Types of Oil


Cold pressed oils are a type of naturally pressed juice from the seeds of certain plants, which contain only their natural nutritious ingredients, noticeable in their smell and taste. These are unrefined and thermically non-treated oils, which abound with essential fatty acids, fat soluble vitamins, lecithin, phytosterols, and healthy minerals.


Sesame oil is vegetable oil derived from sesame seeds. Sesame seed oil originates from the Sesamum indicum plant. The plant’s seeds are pressed to obtain the pale yellow oil, which contains healthy, unsaturated fatty acids including linoleic, palmitic, oleic and stearic acids. These are easily absorbed and digestable. It also contains vitamins A, B, and E Sesame oil is one of the more stable natural oils, but can still benefit from refrigeration and limited exposure to light and high temperatures during extraction, processing and storage in order to minimize nutrient loss through oxidation and rancidity. Sesame oil has been used as a healing oil for thousands of years.

Origin and history

When we talk about the history of sesame oil, we should look back to that of the sesame. Sesame was originally called benne by Chinese people. Through some biological studies in China, people found the seeds of ancient buried in Zhejiang, China about 5000 years ago. So it may be originated from this Asian country. Some ancient Chinese books also recorded the existence of sesame oil. But some archaeological studies in the Middle East have revealed that sesame oil was produced as early as more than 3000 years ago in India and Persia. However, some people hold the view that it was first from the Africa, and later it was introduced to India and China. The production of sesame oil has a long and glamorous history as well. Sesame oil was at first used as a kind of household fuel. Now the oil is produced in factories and its production becomes more and more efficient.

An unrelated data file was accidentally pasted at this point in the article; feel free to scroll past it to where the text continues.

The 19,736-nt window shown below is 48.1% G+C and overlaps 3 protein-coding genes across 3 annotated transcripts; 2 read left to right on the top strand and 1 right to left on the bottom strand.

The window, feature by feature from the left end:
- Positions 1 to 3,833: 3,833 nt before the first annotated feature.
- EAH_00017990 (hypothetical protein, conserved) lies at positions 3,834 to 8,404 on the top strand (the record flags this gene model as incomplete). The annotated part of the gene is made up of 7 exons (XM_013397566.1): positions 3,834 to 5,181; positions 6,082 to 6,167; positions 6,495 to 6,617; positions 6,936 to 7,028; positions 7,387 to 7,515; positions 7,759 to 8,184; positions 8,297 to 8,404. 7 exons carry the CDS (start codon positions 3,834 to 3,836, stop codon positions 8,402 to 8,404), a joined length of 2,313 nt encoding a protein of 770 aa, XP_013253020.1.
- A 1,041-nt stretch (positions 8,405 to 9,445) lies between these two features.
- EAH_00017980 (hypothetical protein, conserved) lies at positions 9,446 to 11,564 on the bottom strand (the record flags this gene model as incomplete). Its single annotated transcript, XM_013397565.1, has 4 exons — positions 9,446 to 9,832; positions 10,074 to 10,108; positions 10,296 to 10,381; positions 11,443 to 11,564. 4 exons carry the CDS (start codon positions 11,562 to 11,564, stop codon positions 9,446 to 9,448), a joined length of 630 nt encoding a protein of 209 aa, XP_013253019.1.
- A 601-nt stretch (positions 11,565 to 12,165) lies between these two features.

Nutrition & health benefits

  • Calcium, iron, manganese, zinc, magnesium, selenium, and copper are especially concentrated in sesame oil. They have a vital role in bone mineralization, red blood cell production, enzyme synthesis, hormone production, as well as regulation of cardiac and skeletal muscle activities.
  • Very good sources of B-complex vitamins such as niacin, folic acid, thiamin (vitamin B1), pyridoxine (vitamin B6), and riboflavin.
  • Niacin is another B-complex vitamin found abundantly in sesame. It helps reduce LDL-cholesterol levels in the blood.
  • Valuable source of dietary proteins with fine quality amino acids that are essential for growth, especially in children.
  • Contains several notable health-benefiting nutrients, minerals, antioxidants and vitamins that are essential for wellness.
  • Especially rich in mono-unsaturated fatty acid oleic acid, which helps to lower LDL or “bad cholesterol” and increases HDL or “good cholesterol” in the blood.


  • Reduces blood pressure
  • Promotes hearth health
  • Helps prevent cancer
  • Helps prevent diabetes
  • Reduces PMS symptoms
  • Lower cholesterol
  • In cosmetic products
  • As a hair conditioner